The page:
Google Authenticator and Why You Should Care

If you have a smartphone (you likely do), you also have an excellent password that is 100% safe from sabotage (you likely don’t).

You’re also likely seeing more of 2FA – short for two-factor authentication – whenever you shop online or in general, work online. 2FA offers you an extra layer of online security.

I’ve been meaning to write about 2FA but got sidetracked then just the other day I was asked if it’s worth the bother of downloading it so the short answer is, Yes! Here’s how it works: You’ll log into a service with your username and password on your computer, just like you always do. Then, you’ll either receive a notification on your smartphone — sometimes a text message containing a code, sometimes an app asking for verification — or you’ll be prompted to plug in a USB security key.

Once you enter the code, approve the login or plug in the key, you can access your account. Easy peasy for you but virtually impossible for a cyber-criminal to access your phone. You’ll need to do this only once for each account on each device you regularly use.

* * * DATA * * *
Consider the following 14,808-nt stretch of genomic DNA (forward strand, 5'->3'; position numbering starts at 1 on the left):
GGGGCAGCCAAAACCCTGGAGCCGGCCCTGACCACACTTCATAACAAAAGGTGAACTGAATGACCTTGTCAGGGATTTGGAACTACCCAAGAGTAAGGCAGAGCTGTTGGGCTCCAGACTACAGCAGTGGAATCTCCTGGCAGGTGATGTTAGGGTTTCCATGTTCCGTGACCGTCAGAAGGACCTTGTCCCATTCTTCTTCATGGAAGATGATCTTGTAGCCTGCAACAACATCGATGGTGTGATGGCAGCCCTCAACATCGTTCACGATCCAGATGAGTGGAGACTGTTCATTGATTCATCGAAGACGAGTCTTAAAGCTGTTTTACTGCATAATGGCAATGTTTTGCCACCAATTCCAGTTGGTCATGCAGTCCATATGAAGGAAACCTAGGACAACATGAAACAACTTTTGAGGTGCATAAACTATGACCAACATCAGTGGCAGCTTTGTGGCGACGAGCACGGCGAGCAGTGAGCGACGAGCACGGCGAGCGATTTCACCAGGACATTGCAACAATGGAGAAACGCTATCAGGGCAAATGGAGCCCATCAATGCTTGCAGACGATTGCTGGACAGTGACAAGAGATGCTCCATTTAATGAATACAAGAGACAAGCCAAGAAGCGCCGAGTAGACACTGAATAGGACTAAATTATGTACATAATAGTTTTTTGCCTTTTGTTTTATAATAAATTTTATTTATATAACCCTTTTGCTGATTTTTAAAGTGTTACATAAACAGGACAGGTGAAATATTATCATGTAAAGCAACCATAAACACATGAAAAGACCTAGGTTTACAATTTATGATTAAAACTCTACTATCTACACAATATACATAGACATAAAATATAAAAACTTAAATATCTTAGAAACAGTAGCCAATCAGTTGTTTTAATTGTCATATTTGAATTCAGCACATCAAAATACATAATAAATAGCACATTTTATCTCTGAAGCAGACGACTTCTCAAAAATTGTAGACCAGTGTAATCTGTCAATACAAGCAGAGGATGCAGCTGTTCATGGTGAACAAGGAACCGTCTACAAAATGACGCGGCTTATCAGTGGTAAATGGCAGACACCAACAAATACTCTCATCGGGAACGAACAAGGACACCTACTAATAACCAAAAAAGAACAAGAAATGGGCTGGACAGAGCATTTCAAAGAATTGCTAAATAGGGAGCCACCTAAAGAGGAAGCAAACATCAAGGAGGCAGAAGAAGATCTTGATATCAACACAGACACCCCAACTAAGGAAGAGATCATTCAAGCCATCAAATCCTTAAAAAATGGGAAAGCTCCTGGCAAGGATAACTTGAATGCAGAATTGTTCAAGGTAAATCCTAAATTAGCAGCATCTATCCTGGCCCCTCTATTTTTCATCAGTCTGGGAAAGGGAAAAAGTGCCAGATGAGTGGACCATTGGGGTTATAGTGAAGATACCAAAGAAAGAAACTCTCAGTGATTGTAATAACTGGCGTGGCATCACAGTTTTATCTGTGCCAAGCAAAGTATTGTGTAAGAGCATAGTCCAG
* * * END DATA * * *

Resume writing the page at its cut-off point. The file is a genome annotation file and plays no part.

Here’s the catch so bear this in mind when considering using 2FA: you’ll have to reveal your cell phone number. If you’re comfortable with potentially being spammed in the future with text messages, it’s all good. However, this doesn’t necessarily mean that would happen but just be aware that it might, who knows who could have access to your number.

That said, the best and easiest way is to have the 2FA app on your phone. I access my affiliate programs and trade crypto currencies from time to time and always use Google Authenticator which gives me a code whenever I need that extra layer of security, it’s peace of mind and it’s free. If you’re not using 2FA you might want to consider it. If you’re on iOS go to the App store or Google play on Android and you can download it there. Here’s a link to more information.

Hope this helps.

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